So much of what we do is by happenstance. We learned to live off-grid, with wind and solar energy, because there were no utility lines running down the creek road.

We became goat keepers because a neighbor’s daughter decided not to enter her goats in the county fair, and then a wether joined our fledgling herd because his companion sheep had gone off to the fair without him. He was lonely, so we took him in.

When a friend moved out of state, she left us her laying hens, and lo and behold, we quickly fell in love with our flock and their freshly laid eggs. Then, several generations of rabbits were quite enough for one grandfatherly farmer, and we found ourselves entering the world of an ever-lengthening row of rabbit hutches.

Our first homing pigeons were the offspring of a racer who had decided that the race was too long, and he would simply make a new home on a friend’s front porch. Then the little horses moved to the creek as the result of population explosion in a pasture where procreation had run wild. We quickly made sure that there would be no procreating in our pasture.

The big black dogs were really no different. Our first big black dog found us when we still lived in the city. She followed the children home from school one day, and that was that.

Several years later, after we lay her down by the creek one last time, we actually purchased another big black dog, but then we learned of a matching, homeless stray, and so we ended up with two big black dogs to swim in the creek, chase rabbits and squirrels up trees, lie lazily in the sun and sleep by our sides at night. All was well with our doggish world. Until I heard of yet another homeless dog.

This dog had been dropped off on a country road by someone in a van who had opened the door without stopping and simply sped off.

A dog foster family had seen her drop and had taken her in. They let her stay in their garage, but they could not keep her. Their world was not set up to be a permanent home to a big black dog.

I asked Greg if we could just go to take a look at her, and we did. She bounded out of the garage and rolled over at our feet. She looked up at us, wagging not just the stub of her tail, but her entire body, ever so joyously. She let us hug her and rub her, and we had no doubt that she was indeed a good dog. I looked at Greg. He nodded, and I asked her foster folks if we could take her home, just for the weekend to see if things would work out. Only then would we decide if we would keep her as our own. Of course, the family agreed.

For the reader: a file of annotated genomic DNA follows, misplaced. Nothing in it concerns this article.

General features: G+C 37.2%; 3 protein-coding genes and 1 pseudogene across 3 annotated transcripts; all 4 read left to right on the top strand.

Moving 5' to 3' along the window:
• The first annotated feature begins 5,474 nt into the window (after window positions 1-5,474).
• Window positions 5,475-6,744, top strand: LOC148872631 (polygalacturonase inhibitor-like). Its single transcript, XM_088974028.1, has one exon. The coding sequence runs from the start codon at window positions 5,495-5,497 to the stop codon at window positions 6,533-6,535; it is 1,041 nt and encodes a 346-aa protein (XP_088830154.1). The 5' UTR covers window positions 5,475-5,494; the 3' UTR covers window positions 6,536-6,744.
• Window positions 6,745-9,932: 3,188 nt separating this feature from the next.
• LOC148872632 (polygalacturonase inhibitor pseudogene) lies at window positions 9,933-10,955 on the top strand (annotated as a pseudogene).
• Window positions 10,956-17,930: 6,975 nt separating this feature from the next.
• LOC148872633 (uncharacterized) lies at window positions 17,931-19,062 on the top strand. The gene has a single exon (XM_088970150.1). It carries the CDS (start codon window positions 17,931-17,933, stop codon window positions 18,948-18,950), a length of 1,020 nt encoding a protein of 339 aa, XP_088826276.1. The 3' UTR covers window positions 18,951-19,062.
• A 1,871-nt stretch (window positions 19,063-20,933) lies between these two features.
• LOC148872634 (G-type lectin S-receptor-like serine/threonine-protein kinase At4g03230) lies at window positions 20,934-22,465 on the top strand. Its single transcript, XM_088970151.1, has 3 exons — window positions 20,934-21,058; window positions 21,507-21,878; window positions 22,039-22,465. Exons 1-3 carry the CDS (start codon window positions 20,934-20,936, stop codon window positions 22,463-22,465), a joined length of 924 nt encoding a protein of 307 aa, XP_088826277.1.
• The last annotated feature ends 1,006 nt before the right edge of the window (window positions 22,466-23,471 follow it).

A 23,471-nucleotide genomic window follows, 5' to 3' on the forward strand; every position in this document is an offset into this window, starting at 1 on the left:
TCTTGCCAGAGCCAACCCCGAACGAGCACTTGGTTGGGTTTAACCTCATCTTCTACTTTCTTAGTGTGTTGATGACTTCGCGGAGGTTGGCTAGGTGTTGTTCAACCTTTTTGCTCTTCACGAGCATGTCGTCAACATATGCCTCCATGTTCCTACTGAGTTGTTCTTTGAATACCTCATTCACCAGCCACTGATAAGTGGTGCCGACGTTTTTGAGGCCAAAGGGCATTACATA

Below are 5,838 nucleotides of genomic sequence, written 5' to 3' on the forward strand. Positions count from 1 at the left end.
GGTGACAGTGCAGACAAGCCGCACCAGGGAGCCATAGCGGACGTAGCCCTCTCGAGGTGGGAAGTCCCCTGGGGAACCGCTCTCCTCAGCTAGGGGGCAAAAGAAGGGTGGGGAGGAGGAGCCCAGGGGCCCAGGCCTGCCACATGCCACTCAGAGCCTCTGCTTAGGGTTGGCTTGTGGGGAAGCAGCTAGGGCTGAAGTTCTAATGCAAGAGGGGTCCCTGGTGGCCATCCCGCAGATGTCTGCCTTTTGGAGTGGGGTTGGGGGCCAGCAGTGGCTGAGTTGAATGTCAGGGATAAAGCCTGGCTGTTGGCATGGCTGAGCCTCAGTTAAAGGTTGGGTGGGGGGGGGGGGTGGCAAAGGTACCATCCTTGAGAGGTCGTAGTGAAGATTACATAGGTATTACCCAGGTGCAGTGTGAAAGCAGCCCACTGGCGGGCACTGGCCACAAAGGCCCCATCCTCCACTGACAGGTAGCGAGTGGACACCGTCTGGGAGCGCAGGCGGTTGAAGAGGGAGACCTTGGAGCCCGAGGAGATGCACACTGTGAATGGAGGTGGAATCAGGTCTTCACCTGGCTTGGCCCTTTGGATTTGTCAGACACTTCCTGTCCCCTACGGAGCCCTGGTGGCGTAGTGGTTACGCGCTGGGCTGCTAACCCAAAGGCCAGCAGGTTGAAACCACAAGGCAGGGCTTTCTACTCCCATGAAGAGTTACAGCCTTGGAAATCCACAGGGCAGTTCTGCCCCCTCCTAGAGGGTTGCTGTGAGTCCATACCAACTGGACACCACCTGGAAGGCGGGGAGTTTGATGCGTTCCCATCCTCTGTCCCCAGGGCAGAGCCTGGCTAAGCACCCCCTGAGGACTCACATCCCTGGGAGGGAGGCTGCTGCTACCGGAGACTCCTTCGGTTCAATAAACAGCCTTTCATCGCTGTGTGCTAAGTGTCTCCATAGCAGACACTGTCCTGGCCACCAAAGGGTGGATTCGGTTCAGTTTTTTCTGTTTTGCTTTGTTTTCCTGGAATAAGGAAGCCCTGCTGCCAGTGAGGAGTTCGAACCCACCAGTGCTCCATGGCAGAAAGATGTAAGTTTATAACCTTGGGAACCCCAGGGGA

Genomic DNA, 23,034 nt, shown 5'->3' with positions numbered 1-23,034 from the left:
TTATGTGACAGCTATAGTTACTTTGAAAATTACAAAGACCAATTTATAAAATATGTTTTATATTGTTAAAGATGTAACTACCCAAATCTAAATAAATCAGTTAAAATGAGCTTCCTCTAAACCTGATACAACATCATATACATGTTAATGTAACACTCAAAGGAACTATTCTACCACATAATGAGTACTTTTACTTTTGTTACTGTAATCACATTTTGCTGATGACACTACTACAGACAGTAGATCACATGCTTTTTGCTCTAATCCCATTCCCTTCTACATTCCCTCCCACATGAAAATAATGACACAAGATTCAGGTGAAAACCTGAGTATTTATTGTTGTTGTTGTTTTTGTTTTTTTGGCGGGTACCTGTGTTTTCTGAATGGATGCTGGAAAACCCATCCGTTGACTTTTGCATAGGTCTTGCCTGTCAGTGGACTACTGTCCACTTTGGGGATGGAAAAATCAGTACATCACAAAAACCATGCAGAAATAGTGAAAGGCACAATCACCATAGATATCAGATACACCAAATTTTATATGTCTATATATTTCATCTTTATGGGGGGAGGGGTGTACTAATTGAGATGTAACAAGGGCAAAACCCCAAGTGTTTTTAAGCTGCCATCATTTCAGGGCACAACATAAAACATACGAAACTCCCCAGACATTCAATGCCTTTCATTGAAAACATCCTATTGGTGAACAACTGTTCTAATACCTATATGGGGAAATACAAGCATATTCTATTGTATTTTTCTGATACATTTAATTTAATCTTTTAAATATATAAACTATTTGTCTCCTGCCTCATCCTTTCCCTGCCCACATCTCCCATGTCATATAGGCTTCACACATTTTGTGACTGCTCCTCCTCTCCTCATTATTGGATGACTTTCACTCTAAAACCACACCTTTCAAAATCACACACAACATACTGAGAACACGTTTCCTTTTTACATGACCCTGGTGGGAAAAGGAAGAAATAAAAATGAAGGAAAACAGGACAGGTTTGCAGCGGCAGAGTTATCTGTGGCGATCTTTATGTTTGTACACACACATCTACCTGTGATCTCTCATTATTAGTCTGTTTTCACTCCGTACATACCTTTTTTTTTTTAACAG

So, several days later, we left our two big black dogs in the pen at the farm and drove to pick her up. She excitedly jumped up into the truck and happily let the wind from the open window blow her ears back. Just as excitedly, she jumped down from the truck, on a leash, and proceeded to lead us from farm smell to farm smell. In time, she calmed down, and we decided that it was time to meet our two.

We introduced her to our male first. We kept both dogs on leads and let them sniff and smell, and all was good. Then we put the male back in the pen and let the two females meet for the first time.

The new dog was happy and wagging her stub of a black tail, but our female was not so sure of this newcomer. We cautiously let them sniff. All was tentatively OK.

We decided to take them all on a walk up the creek, all three dogs on leashes. After a while, Greg let first one and then the other of our two dogs off their leashes.

The newcomer stopped and sniffed at every creek smell. The other two ran ahead, looking curiously back at her. It all seemed so amazing to this third dog, who for the first time was exploring our world. I then realized how very fortunate, and truly happy, our own two dogs were.

That first night she could hardly sleep. The sounds and smells were all too exciting. The second day we let her off the leash and let her run. She high-stepped in the creek’s shallow water as our dogs swam deep.

Our two ran after squirrels and she followed them, not knowing what she was running after, but happy in the chase. And then, in the late afternoon sun, she lay down in the grass by the cabin. Our male walked over and lay down beside her. His paw touched her back.

Our female sat on the porch and watched, still somewhat standoffish, but seemingly at ease with the newcomer. I sent a message to her foster family, letting them know that yes, this dog had found her new home.

And so it was, that quite by happenstance, we ended up living on an off-grid farm, with goats, horses, chickens, homing pigeons, rabbits and big black dogs, though it has just occurred to me that I forgot to mention the cattle, parrots and honeybees, but perhaps it is best to save their stories for another day.

Christine Tailer is an attorney and former city dweller who moved several years ago, with her husband, Greg, to an off-grid farm in south-central Ohio. Visit them on the web at straightcreekvalleyfarm.com.